Straight Outta Compton is a hip-hop epic

Last weekend, "Straight Outta Compton" busted straight into theaters and brought with it some honest truths about the industry, money, power and violence.

"Straight Outta Compton" tells the story of the revolutionizing rap group N.W.A (N----z With Attitude) and its five teen members Dr. Dre, Ice Cube, Eazy-E, DJ Yella and MC Ren.

Maybe not the first of its kind but definitely the most popular, N.W.A set the bar pretty high in the late '80s for gangsta rap groups who followed. Audiences watched and reminisced as N.W.A grew onscreen from their humble beginnings to the peaks of their careers where they were cinematically up to their necks in riches, fame and glory.

Although audiences are typically intrigued by money and success, those two things are the least interesting part of the movie. "Straight Outta Compton" spends the first part of the film showing us the struggle side of the rags-to-riches story audiences so often crave.

The movie starts off showing us Eazy-E (Eric Lynn Wright) settling a drug dispute with his cousin and things almost immediately turn sour. The police brutality that inspired their first album becomes clear. We are able to see what life was like for teens growing up in Compton who were trying to survive a harsh reality filled with violence.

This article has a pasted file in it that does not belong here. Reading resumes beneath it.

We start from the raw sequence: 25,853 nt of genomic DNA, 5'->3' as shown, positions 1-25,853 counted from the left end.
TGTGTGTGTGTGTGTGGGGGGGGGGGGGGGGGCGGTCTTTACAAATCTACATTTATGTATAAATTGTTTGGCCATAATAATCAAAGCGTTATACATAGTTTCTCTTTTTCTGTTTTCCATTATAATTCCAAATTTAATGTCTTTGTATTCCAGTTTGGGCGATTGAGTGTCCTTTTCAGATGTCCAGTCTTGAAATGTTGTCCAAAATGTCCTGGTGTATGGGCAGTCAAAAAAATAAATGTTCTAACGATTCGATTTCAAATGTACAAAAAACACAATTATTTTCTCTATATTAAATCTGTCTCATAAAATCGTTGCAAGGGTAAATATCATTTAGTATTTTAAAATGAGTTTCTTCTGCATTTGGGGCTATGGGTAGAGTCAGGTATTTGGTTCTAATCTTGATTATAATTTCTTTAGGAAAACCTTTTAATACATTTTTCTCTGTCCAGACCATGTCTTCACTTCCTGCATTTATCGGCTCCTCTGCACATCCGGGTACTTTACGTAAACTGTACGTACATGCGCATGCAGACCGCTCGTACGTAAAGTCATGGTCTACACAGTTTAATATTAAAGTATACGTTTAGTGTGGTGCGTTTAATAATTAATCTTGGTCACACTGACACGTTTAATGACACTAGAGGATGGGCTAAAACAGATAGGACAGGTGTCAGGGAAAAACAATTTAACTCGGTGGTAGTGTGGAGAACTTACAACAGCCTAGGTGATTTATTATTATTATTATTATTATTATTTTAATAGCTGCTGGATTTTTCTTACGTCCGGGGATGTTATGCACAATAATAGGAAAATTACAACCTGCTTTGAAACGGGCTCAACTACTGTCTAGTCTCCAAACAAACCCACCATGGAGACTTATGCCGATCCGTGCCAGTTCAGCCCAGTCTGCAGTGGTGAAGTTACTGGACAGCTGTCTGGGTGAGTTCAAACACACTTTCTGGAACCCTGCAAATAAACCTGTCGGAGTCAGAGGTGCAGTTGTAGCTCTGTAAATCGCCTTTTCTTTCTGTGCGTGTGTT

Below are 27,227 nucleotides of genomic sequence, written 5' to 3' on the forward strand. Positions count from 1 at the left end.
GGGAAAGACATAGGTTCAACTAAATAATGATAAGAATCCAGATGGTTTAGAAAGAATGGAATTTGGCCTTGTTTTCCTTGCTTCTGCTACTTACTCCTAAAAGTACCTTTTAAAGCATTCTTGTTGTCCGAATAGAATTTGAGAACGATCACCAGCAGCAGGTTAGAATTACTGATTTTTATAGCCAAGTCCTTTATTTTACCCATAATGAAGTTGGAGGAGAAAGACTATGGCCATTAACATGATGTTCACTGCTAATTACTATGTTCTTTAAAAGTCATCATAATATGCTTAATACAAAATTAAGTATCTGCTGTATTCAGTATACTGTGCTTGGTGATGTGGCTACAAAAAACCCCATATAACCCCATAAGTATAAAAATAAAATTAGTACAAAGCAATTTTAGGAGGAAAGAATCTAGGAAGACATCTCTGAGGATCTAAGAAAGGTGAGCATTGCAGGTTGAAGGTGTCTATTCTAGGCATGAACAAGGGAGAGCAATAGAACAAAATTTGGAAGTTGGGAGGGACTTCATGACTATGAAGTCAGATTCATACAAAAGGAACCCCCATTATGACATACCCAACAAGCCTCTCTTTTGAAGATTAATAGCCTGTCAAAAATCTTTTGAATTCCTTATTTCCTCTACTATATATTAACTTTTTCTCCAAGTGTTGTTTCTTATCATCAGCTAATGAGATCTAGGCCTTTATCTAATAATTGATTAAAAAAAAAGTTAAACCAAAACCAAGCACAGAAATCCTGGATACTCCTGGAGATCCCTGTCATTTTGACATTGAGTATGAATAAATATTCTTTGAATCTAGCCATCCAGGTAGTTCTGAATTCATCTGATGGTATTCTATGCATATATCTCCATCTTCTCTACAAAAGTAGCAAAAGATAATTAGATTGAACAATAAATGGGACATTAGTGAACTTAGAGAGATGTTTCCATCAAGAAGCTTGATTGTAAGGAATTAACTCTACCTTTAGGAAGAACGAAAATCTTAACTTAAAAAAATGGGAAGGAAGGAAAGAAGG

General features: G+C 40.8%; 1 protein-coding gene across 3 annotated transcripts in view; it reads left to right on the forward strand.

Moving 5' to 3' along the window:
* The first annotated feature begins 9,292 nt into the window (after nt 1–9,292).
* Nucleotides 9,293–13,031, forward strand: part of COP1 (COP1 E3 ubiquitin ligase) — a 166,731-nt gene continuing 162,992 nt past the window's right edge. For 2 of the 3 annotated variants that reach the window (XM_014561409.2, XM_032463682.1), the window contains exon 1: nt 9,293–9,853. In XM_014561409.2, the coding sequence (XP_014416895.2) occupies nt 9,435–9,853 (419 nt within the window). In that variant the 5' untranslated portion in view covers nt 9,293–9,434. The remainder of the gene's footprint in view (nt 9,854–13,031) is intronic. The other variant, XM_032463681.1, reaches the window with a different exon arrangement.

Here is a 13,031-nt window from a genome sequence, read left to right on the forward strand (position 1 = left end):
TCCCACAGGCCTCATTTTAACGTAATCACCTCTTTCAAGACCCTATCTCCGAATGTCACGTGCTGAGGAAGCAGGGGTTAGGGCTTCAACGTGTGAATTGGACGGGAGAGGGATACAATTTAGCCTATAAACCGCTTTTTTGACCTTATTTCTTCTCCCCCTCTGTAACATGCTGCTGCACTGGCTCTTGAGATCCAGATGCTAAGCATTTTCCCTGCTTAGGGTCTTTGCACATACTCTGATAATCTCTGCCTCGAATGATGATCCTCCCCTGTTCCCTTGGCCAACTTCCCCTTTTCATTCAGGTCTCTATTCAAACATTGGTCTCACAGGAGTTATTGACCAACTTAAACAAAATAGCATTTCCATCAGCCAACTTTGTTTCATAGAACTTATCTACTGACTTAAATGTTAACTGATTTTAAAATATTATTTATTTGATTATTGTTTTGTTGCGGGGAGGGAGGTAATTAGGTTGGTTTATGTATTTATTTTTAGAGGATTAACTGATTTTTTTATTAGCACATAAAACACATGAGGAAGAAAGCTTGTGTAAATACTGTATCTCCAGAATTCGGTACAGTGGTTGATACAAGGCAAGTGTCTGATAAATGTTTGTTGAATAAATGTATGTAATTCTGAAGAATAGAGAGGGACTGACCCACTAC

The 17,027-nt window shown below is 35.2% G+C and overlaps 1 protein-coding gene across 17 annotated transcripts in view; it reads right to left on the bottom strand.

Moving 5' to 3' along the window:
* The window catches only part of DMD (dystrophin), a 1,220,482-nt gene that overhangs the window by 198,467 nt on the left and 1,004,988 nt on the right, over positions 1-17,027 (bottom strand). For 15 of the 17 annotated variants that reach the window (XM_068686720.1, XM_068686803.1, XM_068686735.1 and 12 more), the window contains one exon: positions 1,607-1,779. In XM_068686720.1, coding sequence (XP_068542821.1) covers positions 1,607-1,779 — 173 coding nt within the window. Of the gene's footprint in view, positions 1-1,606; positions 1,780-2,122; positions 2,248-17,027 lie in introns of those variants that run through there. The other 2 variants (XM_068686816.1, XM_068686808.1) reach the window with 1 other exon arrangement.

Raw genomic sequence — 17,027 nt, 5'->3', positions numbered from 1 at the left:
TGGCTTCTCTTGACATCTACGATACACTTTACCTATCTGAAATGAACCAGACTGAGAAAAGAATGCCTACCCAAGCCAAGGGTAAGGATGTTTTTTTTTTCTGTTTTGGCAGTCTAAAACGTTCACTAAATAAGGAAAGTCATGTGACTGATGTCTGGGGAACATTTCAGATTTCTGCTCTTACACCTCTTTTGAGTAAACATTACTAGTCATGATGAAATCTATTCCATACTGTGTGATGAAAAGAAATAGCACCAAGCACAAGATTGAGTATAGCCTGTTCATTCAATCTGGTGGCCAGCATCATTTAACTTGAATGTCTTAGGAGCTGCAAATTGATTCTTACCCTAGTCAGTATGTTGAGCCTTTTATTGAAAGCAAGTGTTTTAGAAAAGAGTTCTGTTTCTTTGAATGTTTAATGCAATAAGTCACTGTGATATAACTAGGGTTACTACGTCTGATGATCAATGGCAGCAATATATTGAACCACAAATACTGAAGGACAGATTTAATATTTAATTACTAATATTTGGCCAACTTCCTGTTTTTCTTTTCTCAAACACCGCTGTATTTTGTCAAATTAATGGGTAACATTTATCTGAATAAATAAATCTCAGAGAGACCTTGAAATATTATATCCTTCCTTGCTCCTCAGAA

"Straight Outta Compton" takes a quick jump into endless montages of mansions, parties and half-naked women after N.W.A. signs their first record deal with Priority Records. The film spends little to no time dwelling on emotional milestones and the several casualties that spurred the rivalry between East and West Coast rappers.

However, the movie does outline the group’s financial conflict and contract disputes, which led to severed relationships and bad blood.

The film strays from its up and down emotional rollercoaster somewhere in the middle, but then gains momentum toward the end to watch some of Eazy-E’s final moments.

Although the complex personalities portrayed are over-exaggerated, audiences can easily see how N.W.A gained their power and how they were forced to face the consequences of mishandling it.

There was some controversy that headlined media outlets in the '90s that were excluded from the film such as the group’s prejudice and mistreating of women, gay bashing and the violent competition amongst themselves. But perhaps this was left out to preserve the memory of the group and its late member.

Original members Dr. Dre, Ice Cube and Easy-E’s widow Tomica Woods Wright, helped co-produce the film with director Gary Gray. Their input lent authenticity to the movie and ensured that this wasn't just another gangsta-film knock-off.

The film was inspired by the 27th anniversary of N.W.A’s debut album “Straight Outta Compton,” and the timing was on point. "Straight Outta Compton" was a box office success, bringing out old N.W.A fans and walking away with new ones.


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